The comprehensive gazetteer and bibliography of the medieval castles, fortifications and palaces of England, Wales, the Islands.
The listings
Other Info
Print Page 
Next Record 
Previous Record 
Back to list 

Haltwhistle Castle Hill

In the civil parish of Haltwhistle.
In the historic county of Northumberland.
Modern Authority of Northumberland.
1974 county of Northumberland.
Medieval County of Northumberland.

OS Map Grid Reference: NY71126416
Latitude 54.97123° Longitude -2.45261°

Haltwhistle Castle Hill has been described as a probable Timber Castle.

There are earthwork remains.


Castle Hill is a prominent, probably natural mound located towards the eastern end of Haltwhistle and a little way to the west of the steeply incised Haltwhistle Burn. It has long been considered a motte (Hodgson 1840, 117-18; Hunter Blair 1944, 164; Long 1967, 114). The western side of the mound certainly appears to have been artificially scarped and it is topped with a bank between 0.9m and 1.2m in height which today survives around the north and east sides. This would seem, morphologically, to make it a ringwork rather than a motte. Despite much conjecture, little has been determined about the detailed chronology of these earthworks, and the mound is, today, quite severely impacted by development. An archaeological watching brief carried out in 1992 when foundations were dug for an extension to Brae Bonny House, which lies against the mound, recovered one sherd of green-glazed pottery. The monitoring archaeologist concluded that the site had been levelled at some previous date and also established that an earlier extension of an adjacent house had required excavation deep into the mound, revealing 'several layers of stratigraphy'. Hodgson conjectured that Castle Hill was the site of the medieval court for South Tynedale, as Wark-on-Tyne was for North Tynedale (1840, 119), but this does not appear to be supported by any documentary evidence, which is relatively plentiful for the role of Wark in this function. Indeed, in 1290, an inquiry into the death of a man in Haltwhistle resulting from a quarrel in the town was heard at Wark before the Bailiffs of Tynedale (Polson 1902, 74), presumably meaning that there was no court at Haltwhistle to carry out this function. (Northumberland Extensive Urban Survey)

Probable early Norman ringwork castle partially surviving as an earthwork. Modern development has destroyed much, but a substantial bank remains on the east side. Presumably well out of use before Musgrove Tower was erected within banks. Excavations on the hill in 1992 found medieval pottery.
Links to archaeological and architectural databases, mapping and other online resources

Data >
PastScape   County HER            
Maps >
Streetmap   NLS maps   Where's the path   Old-Maps      
Data/Maps > 
Magic   V. O. B.   Geology   LiDAR   Open Domesday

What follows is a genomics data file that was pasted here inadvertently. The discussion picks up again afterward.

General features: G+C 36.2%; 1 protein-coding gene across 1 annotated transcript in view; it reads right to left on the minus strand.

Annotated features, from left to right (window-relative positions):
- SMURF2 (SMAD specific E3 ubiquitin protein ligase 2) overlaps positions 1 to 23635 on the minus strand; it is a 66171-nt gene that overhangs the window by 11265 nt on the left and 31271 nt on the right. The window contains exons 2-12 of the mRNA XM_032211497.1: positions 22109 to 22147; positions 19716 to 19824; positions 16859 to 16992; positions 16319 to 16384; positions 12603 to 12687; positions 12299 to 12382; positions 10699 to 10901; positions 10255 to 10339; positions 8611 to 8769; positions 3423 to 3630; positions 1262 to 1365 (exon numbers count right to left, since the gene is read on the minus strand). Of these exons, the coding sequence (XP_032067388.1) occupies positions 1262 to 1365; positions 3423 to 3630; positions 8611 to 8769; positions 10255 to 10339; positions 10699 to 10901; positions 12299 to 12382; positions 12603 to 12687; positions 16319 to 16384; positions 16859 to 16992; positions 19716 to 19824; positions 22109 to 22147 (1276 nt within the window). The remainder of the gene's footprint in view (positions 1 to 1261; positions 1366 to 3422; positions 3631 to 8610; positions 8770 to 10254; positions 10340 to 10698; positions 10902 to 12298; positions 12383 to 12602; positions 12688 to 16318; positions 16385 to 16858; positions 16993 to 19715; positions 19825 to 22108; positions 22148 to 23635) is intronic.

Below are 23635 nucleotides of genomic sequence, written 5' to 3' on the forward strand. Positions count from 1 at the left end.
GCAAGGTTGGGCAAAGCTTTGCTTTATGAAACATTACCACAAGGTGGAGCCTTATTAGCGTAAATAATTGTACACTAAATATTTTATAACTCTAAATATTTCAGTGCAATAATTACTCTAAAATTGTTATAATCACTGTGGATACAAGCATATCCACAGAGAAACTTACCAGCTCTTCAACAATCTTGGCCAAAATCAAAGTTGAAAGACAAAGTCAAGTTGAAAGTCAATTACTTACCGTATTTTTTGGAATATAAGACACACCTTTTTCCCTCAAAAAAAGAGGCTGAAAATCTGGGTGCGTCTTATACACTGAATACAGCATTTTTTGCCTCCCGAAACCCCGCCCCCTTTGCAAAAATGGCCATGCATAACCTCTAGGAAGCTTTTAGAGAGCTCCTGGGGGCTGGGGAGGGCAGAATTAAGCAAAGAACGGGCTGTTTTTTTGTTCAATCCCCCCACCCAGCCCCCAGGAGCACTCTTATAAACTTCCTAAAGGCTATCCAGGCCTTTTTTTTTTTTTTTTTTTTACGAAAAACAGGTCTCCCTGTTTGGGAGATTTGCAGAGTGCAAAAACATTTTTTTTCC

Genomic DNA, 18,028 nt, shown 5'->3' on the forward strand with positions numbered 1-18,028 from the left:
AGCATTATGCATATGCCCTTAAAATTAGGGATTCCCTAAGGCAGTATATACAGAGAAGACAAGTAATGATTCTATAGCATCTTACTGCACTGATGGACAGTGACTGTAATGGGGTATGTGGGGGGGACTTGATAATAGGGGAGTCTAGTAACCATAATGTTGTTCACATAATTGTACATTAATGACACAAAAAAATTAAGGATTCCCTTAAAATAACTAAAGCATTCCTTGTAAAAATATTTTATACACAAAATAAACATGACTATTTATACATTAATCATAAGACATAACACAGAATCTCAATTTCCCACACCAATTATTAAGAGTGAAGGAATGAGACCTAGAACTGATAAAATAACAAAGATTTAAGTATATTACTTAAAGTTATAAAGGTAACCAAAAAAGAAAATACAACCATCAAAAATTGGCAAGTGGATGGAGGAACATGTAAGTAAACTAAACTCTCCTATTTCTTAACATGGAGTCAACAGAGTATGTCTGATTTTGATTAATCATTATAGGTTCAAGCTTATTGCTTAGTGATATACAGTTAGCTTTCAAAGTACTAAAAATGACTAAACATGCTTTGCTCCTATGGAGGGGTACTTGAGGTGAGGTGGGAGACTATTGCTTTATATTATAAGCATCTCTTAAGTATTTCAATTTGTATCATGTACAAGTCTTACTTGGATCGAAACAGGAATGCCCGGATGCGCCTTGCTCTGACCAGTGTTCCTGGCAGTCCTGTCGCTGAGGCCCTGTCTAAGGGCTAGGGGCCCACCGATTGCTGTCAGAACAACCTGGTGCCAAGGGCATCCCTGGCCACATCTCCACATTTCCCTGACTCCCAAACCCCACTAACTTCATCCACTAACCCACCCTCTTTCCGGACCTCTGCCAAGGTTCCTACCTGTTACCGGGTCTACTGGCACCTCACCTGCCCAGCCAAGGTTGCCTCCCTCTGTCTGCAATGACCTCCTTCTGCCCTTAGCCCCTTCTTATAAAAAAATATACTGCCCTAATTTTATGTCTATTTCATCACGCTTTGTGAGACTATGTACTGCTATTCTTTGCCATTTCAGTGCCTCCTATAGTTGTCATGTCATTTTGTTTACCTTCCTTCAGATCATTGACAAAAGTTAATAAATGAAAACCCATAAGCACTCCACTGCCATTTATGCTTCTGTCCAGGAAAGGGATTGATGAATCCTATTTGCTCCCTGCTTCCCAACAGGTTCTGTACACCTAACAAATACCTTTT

Air Photos > 
Bing Maps   Google Maps   Getmapping   ZoomEarth      
Photos >
CastleFacts   Geograph   Flickr   Panoramio      

Sources of information, references and further reading
Most of the sites or buildings recorded in this web site are NOT open to the public and permission to visit a site must always be sought from the landowner or tenant.
It is an offence to disturb a Scheduled Monument without consent. It is a destruction of everyone's heritage to remove archaeological evidence from ANY site without proper recording and reporting.
Don't use metal detectors on historic sites without authorisation.
The information on this web page may be derived from information compiled by and/or copyright of Historic England, County Historic Environment Records and other individuals and organisations. It may also contain information licensed under the Open Government Licence. All the sources given should be consulted to identify the original copyright holder and permission obtained from them before use of the information on this site for commercial purposes.
The author and compiler of Gatehouse does not receive any income from the site and funds it himself. The information within this site is provided freely for educational purposes only.
The bibliography owes much to various bibliographies produced by John Kenyon for the Council for British Archaeology, the Castle Studies Group and others.
Suggestions for finding online and/or hard copies of bibliographical sources can be seen at this link.
Minor archaeological investigations, such as watching brief reports, and some other 'grey' literature is most likely to be held by H.E.R.s but is often poorly referenced and is unlikely to be recorded here, or elsewhere, but some suggestions can be found here.
The possible site or monument is represented on maps as a point location. This is a guide only. It should be noted that OS grid references defines an area, not a point location. In practice this means the actual center of the site or monument may often, but not always, be to the North East of the point shown. Locations derived from OS grid references and from latitude longitiude may differ by a small distance.
Further information on mapping and location can be seen at this link.
Please help to make this as useful a resource as possible by contacting Gatehouse if you see errors, can add information or have suggestions for improvements in functality and design.
Help is acknowledged.
This record last updated 26/07/2017 09:21:28

Home | Books | Links | Fortifications and Castles | Other Information | Help | Downloads | Author Information | Contact